The following is excerpted from The Wisdom of St. Patrick by RENEW President and Publisher Greg Tobin.
I am very deeply in God’s debt. He who gave me such grace that so many people were reborn in God through me and afterward confirmed in the Church, and that priests were ordained for them everywhere, for a people just awakening to faith. They are the Lord’s chosen, from the outermost parts of the earth, as He had previously promised through His prophets: “The Gentiles shall come to You from the far ends of the earth, and they shall say, ‘How false are the idols that our fathers made for themselves, and there is no use in them’” And again: “I have set You as a light among the heathen nations, so that You may be the way to salvation even as far as the utmost part of the earth.”
Confession of St. Patrick, Ch 38
How do we express our gratitude? How do we give thanks? Patrick’s answer is: by giving everything we have and claiming nothing for ourselves. There cannot come a time when we have “nothing left to give,” because then we cease to be and we are no more. When we regard our lives as fonts of love, of mercy, of charity, there can be no alternative.
But who are we talking about? What sort of a person can make a commitment like this, honestly? And fulfill it most of the time, in the hectic busyness of our modern lives? The truth is, I rarely have the time or tranquility to think about these matters with any seriousness or dedication. The world crowds in more and more, faster and faster, and it is rare that I am aware of anything but the din of living.
Gratitude, for me, is a practical and powerful resource. It is a key that unlocks the door to peace of mind. It is a lever that lifts burdens from one’s shoulder. Simply by thanking God for what He has given me—rather than dwelling on what I want and don’t have—I receive a remarkable uplift, a relief from mundane cares. I am reminded of a prayer I heard somewhere: “God, thank You for what You have given me; thank You for what You have taken from me; thank You for what You have left me.”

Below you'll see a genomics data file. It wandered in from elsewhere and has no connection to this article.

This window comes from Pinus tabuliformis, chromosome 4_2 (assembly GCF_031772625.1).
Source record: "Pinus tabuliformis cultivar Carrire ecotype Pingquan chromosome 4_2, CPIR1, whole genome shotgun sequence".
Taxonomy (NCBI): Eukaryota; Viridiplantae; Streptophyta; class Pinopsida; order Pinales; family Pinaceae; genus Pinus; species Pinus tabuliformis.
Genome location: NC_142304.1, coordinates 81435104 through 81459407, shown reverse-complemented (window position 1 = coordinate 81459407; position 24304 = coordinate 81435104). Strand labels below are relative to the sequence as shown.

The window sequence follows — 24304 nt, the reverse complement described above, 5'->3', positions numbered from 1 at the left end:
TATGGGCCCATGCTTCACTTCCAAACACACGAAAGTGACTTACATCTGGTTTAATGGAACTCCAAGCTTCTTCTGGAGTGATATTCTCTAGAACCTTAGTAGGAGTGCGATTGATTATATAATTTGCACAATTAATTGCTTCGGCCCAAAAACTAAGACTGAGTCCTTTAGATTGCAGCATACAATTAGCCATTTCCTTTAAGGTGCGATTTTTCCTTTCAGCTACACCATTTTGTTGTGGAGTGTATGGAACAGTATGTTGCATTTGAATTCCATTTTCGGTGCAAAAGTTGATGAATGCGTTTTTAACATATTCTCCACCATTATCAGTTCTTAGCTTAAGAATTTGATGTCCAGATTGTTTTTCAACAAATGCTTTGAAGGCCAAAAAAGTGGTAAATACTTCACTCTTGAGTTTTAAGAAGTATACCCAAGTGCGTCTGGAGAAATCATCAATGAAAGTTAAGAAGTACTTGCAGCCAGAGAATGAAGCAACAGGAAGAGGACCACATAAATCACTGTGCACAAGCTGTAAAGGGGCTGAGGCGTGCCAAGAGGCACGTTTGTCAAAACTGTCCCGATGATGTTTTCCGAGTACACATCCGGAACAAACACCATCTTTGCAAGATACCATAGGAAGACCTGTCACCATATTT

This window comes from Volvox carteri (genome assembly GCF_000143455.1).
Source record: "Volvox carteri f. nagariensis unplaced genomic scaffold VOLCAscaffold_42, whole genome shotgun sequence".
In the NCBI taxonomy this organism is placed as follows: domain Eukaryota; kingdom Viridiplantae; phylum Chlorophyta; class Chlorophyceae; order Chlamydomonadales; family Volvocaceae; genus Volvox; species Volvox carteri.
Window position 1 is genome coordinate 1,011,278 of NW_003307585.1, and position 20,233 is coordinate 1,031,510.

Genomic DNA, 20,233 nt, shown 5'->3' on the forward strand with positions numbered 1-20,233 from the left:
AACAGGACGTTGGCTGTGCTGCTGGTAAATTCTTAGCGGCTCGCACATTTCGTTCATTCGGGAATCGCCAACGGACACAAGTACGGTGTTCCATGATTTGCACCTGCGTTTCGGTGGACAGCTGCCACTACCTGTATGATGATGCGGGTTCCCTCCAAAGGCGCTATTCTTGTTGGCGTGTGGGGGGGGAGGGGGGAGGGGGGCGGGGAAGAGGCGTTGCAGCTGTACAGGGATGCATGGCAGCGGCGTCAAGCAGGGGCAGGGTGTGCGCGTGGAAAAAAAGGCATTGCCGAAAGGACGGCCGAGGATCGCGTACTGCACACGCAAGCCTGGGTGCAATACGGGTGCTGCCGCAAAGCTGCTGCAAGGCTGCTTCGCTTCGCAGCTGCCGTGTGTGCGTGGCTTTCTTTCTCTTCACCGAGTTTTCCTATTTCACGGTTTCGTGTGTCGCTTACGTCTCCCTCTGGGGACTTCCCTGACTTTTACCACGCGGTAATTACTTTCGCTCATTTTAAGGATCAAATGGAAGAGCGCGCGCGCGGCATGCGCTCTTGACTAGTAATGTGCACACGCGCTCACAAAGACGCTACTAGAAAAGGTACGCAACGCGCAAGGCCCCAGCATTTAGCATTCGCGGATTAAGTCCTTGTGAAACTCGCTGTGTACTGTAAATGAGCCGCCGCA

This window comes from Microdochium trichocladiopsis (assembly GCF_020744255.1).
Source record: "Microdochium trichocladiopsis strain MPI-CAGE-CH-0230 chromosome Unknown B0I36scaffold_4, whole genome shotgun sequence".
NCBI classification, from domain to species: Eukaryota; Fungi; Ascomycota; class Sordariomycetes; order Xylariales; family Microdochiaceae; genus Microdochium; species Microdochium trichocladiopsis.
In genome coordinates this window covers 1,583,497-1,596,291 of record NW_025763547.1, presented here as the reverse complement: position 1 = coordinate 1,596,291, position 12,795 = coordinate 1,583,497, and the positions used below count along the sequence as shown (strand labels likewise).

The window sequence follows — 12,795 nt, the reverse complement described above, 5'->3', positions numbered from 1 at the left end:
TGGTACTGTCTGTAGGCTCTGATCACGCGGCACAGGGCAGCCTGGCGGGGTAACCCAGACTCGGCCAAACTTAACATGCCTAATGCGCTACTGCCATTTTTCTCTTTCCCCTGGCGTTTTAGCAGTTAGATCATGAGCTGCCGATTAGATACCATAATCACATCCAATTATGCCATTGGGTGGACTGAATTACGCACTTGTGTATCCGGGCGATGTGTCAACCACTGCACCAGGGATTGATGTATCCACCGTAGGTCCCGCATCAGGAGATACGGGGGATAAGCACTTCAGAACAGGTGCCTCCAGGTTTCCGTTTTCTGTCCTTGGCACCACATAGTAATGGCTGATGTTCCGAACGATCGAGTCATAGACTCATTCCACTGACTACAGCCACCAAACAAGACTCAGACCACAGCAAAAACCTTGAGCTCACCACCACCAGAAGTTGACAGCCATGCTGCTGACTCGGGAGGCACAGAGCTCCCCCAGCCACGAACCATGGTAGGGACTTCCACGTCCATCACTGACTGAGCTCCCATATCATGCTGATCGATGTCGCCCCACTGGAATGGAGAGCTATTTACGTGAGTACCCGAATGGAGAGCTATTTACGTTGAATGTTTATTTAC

As Patrick and other writers put it, God is “a light among the nations.” I am obligated to seek the divine light, that it may illuminate the world for me. Also, I am called to expose myself to His light; it warms me and guides me in dark and difficult times. The light shows me who I am, allowing me to appraise my spiritual condition.
Working hand in hand with humility, gratitude is an attitude that requires candor: to see things for what they are, to want what I already have, to seek no advantage over another.
My Lord, if I cannot see what is inside me, then I pray that You look, and turn me into a tool for good and a vessel of grace. If I have a selfless giving nature, help me to see it, nurture it, use it to help other by doing Your will. And if I have nothing inside me but the sinews of need and desire that move the beasts of Your creation, let me be clay in the hands of the righteous and an instrument for the will of the holy. And if I can see who I am, let me, I pray, joyfully find a life I am ready to give to Your service.